3 Examples of Stock Market Silliness
Updated: 4 days ago
As we spend more time in this topsy turvy market, I am beginning to realise that the stock market is weirder than I thought it was. I had read about the efficient market theory many years back and obviously I knew that the markets would not be perfectly efficient. But what I have noticed in the last few days is simply ridiculous examples of how inefficient the market actually is. So here are some recent examples that I have seen myself of read about the level of idiocy in the market.
In the last few weeks most of the world’s population have retreated into their homes however, we need to stay connected to our colleagues and loved ones. In the midst of this one company has emerged as an absolute necessity while everyone is stuck indoors and that company is Zoom Video Communications (ZM). Zoom basically provides a video conferencing service and its platform is free. Many businesses, schools, organisations who were not equipped with any enterprise level video conferencing technology have actually adopted Zoom in a very short time span. Obviously, this is great for the ZM stock doubled in value ($75 to $150) from 15th Jan 2020 to 15th April 2020. So what’s weird about this?
In their haste to jump onto the Zoom bandwagon, many investors seemed to have bought the wrong Zoom. The bought Zoom Technologies (ZOOM) which is a Chinese company that also deals in telecommunication technologies. Since mid January, ticker symbol ZOOM has reached a peak price of $20 which is 10 times its original price. Since its peak, ZOOM has its stock suspended as people continued buying the stock which is simply ridiculous.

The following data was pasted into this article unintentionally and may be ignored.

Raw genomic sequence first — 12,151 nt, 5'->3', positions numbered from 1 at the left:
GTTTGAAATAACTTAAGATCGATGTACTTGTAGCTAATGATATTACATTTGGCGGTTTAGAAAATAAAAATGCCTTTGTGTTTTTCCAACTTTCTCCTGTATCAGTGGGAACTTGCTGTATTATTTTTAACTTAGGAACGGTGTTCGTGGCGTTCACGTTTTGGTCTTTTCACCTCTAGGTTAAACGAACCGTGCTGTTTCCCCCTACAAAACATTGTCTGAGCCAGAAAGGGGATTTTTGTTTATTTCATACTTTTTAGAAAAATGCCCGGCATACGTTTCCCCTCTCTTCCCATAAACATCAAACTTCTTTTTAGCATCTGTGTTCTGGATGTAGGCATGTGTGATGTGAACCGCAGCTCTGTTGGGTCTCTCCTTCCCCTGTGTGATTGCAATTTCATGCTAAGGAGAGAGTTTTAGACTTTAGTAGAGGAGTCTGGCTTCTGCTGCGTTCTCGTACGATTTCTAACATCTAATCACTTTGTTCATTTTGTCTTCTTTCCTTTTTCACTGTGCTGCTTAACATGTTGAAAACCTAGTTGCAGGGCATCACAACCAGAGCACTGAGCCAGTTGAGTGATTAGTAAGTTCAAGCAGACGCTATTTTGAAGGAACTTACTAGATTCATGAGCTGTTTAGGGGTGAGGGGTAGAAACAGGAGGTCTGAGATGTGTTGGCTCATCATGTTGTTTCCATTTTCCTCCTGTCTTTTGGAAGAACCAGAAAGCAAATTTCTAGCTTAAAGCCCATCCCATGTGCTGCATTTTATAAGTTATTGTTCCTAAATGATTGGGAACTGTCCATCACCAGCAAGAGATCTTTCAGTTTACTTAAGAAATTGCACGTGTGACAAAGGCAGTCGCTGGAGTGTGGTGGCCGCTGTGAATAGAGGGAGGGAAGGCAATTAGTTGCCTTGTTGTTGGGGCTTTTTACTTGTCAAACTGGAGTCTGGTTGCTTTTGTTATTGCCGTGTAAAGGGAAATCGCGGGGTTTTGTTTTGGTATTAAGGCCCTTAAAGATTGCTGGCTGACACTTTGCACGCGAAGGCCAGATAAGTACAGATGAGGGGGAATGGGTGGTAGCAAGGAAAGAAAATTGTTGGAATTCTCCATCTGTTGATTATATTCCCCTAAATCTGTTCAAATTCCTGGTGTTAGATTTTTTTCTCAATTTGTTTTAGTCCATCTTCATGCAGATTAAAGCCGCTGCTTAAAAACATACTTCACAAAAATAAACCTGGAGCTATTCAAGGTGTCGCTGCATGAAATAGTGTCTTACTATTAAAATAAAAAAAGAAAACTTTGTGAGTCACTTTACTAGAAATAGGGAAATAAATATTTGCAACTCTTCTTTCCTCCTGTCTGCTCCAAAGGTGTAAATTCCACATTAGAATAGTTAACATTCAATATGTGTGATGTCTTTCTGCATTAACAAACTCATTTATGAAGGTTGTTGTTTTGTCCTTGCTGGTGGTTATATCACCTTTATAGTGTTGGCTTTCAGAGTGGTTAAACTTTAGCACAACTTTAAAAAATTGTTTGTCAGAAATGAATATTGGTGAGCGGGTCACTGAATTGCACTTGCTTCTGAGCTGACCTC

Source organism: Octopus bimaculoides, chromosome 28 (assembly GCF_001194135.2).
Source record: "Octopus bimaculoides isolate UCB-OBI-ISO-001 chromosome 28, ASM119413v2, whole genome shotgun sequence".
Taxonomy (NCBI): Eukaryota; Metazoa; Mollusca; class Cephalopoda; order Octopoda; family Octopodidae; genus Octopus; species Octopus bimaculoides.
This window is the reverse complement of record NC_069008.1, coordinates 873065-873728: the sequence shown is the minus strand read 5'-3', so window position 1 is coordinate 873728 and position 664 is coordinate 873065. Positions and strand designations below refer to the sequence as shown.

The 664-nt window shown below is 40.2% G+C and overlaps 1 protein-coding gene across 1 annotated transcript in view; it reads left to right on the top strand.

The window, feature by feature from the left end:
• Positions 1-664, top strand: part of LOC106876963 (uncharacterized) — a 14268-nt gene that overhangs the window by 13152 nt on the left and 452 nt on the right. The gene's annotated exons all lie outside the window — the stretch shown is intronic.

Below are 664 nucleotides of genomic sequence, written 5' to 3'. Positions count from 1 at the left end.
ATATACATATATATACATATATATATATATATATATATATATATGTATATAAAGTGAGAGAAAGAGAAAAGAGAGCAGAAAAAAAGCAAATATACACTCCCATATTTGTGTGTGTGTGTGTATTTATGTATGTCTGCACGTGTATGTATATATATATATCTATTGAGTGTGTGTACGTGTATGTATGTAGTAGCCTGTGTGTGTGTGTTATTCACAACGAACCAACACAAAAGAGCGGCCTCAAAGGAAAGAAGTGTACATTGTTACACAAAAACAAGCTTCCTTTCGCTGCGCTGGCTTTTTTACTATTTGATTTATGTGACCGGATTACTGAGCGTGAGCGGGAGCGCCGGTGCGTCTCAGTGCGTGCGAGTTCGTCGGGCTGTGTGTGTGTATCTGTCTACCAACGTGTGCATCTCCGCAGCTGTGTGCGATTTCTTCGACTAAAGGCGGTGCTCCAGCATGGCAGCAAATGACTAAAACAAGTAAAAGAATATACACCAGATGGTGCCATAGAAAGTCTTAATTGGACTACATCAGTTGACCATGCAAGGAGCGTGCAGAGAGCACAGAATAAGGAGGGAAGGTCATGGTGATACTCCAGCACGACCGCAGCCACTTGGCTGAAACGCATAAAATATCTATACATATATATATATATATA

Tripping over TripAdvisor
This is the example that really inspired me to write this piece. Yesterday on 15th April 2020, I started getting notifications on my phone about this stock that was going wild. This was Liberty TripAdvisor Holdings (LTRPB) which usually trades around the $5 mark, I opened my Yahoo! Finance app and lo and behold, it was sitting at $90 (peaking at $103 for the day).
So, I started asking around for the reason. Surely there had to be some big news that had reached the market causing the stock to appreciate by 2400%! There was nothing in the news. No one knew what caused the spike. At the end of the day the company released a statement that it had no idea what caused the volatility in price.
Similar to the Zoom case, trading on the stock halted and many people were caught holding the bag. It is left to be seen what is the outcome of this.
The Hathaway Effect
In 2011, someone noticed a very peculiar pattern with the Berkshire Hathaway (BRK.A) stock. Just before the Oscar weekend, on Friday, BRK.A rose by over 2%, and on the Monday after the stock rose 3% again. There was no announcement of Warren Buffett’s moves or anything similar. Analytics showed that the reason why Berkshire Hathaway rose that weekend was because Anne Hathaway was hosting the Oscars that weekend. Apparently the trading algorithms were picking up positive sentiments with “Anne Hathaway” as the subject and attributed it to Berkshire and that caused the prices to rise.
And further correlation studies actually showed a positive effect of Anne Hathaway’s movies on the Berkshire stock. I did a quick search on my own of her recent movies and found this to be surprisingly true!
Now that has to be one of the most ridiculous reasons to buy a stock, but Anne Hathaway does have a few movies releasing in 2020 for anyone who wants to take a punt.
So, these were just my observations and I am sure there are countless other examples of when these absurd situations arose in the market, and most of these won’t even appear in the news. So, while theoretically the market is supposed to be efficient, in reality human behaviour creates such weird situations. I would be keen to hear any other such examples that are out there!
Disclaimer: This post should not be interpreted as investment advice as I am not a professional financial consultant. The objective of this blog is to share my experiences with others and receive feedback. I will provide links to my information sources to the best of my abilities, but the reader is responsible for their own due diligence